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State Seeks to Intervene in OCS Lease Sale Litigation

Anchorage, Alaska -- The State of Alaska has moved to intervene in a federal court case in which the Native Village of Point Hope seeks to rescind dozens of leases issued by the federal government under an off-shore oil and gas lease sale conducted for federal waters in the Chukchi Sea.

Just hours after being sworn into office, Attorney General Dan Sullivan said, “One of my highest priorities as Alaska’s attorney general is to vigilantly safeguard and defend Alaska’s interests, particularly as they relate to economic opportunities for Alaskans and the balance of state and federal rights and responsibilities. This case entails both such interests.”

“The ultimate outcome of this case will likely have enormous economic consequences – either positive or negative – for the state of Alaska and our citizens,” Governor Palin said.

Sullivan added that the state’s intervention is “necessary to protect the state’s interests,which are extensive and cannot be adequately represented by the other parties in this proceeding.”

The plaintiffs contend that the decision by the U.S. Mineral Management Service to conduct the lease sale for the Outer Continental Shelf, along with the environmental impact statement underlying that action, violated federal law,including the Endangered Species Act. The lawsuit seeks to void all of the leases issued in the sale. If successful, this lawsuit conceivably could set back development of the OCS for decades.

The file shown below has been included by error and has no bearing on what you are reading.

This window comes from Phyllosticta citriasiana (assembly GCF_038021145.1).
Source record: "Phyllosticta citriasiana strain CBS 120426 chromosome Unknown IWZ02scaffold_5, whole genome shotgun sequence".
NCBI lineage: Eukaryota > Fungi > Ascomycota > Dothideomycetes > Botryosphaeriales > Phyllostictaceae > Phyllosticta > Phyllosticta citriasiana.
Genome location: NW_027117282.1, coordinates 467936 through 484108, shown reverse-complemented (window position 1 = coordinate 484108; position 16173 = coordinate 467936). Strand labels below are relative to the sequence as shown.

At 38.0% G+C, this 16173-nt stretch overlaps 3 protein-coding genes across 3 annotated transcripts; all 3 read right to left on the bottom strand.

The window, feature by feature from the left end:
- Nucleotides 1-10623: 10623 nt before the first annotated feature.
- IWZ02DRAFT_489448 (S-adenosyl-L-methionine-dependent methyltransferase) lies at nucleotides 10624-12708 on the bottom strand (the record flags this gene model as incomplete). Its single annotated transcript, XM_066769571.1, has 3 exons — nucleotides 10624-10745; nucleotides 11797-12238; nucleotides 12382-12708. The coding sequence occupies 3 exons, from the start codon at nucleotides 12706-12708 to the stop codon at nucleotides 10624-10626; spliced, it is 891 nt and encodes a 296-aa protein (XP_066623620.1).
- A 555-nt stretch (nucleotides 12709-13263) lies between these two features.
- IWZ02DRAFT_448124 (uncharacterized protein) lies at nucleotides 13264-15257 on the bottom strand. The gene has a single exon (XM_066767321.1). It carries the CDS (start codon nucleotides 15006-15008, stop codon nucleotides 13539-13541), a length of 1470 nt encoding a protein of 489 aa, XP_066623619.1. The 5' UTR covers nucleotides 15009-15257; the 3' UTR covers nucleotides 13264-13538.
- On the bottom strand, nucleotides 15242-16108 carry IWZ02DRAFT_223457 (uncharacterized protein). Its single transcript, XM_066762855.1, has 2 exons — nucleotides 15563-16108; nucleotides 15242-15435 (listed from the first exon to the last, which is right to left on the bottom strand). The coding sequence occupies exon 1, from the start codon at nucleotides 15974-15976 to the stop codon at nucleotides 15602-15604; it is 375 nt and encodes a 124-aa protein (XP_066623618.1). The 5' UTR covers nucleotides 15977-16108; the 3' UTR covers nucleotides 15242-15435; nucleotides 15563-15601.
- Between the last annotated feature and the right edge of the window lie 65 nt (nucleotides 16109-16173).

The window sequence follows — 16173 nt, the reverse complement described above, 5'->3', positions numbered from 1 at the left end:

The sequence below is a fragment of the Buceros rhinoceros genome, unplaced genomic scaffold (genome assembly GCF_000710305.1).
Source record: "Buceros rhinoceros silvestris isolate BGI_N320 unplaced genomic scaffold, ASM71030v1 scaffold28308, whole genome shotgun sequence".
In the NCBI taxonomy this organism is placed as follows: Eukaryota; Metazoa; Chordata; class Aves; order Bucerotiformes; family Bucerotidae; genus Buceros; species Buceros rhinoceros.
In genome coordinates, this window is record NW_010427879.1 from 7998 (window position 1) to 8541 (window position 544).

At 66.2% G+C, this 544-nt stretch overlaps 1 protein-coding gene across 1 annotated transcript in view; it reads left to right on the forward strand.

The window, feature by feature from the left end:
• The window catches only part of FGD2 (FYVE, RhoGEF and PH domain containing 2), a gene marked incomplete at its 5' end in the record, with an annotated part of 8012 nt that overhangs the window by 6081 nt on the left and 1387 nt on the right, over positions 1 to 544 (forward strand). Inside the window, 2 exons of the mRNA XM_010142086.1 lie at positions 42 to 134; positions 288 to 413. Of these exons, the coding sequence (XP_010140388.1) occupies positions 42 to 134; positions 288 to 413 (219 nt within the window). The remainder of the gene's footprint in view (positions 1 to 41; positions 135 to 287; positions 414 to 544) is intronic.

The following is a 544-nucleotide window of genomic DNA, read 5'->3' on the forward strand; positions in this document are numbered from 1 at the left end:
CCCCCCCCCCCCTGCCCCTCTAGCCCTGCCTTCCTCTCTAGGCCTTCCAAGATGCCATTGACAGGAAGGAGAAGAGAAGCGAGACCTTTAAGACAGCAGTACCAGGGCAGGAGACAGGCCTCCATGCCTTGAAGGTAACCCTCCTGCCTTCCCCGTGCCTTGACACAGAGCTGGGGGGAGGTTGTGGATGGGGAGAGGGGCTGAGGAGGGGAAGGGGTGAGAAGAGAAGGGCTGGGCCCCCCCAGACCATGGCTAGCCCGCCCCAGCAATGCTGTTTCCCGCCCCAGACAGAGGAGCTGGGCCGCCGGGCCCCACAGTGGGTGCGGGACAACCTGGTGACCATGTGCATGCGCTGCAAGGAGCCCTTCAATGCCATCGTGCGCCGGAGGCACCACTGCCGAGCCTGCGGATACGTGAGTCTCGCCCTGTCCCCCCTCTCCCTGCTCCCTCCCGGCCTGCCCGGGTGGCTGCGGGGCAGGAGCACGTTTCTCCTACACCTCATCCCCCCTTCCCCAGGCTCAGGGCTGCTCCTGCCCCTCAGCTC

The case was filed in January 2008. The plaintiffs have filed for summary judgment, and responses from the federal government and from intervening parties Conoco Phillips and Shell are due July 17.

In the pleadings filed by Attorney General Sullivan, the state argues that its intervention is now important because of the change in the federal administration this year: “Although the state hopes its interests will continue to be aligned with those of the federal defendants, in an abundance of caution, the state must act to ensure its interests are protected until such time that the new federal administration’s policy positions are fully articulated.”

The memorandum to the court describes the state’s significant interests in the litigation, observing that the oil and gas industry is the largest part of the private employment sector in Alaska and provides 90 percent of the generalfund revenue for state government. “If these activities are curtailed,” the state notes, “Alaska will be harmed by the loss of property tax revenues, employment, and income to local communities.”

Rescission of the leases would curtail not only substantial expenditures necessary to identify desirable tracts in federal Arctic waters but also would have a chilling effecton industry’s willingness to participate in future lease sales off Alaska’s coast and adversely impact development of adjacent stateland, according to a statement by Kevin Banks, Acting Director of the Department of Natural Resources’ Oil and Gas Division.

Banks also noted that oil from the Chukchi Sea could lower the unit cost for all oil if shipped through the Trans Alaska Pipeline System, thus increasing state royalties andtaxes from development on state lands. Eliminating this potential would frustrate the state’s goal of realizing the constitutional imperative for maximizing resources for the benefit of all Alaskans,he said.

For further information please contact Steve DeVries at (907) 269-5100.

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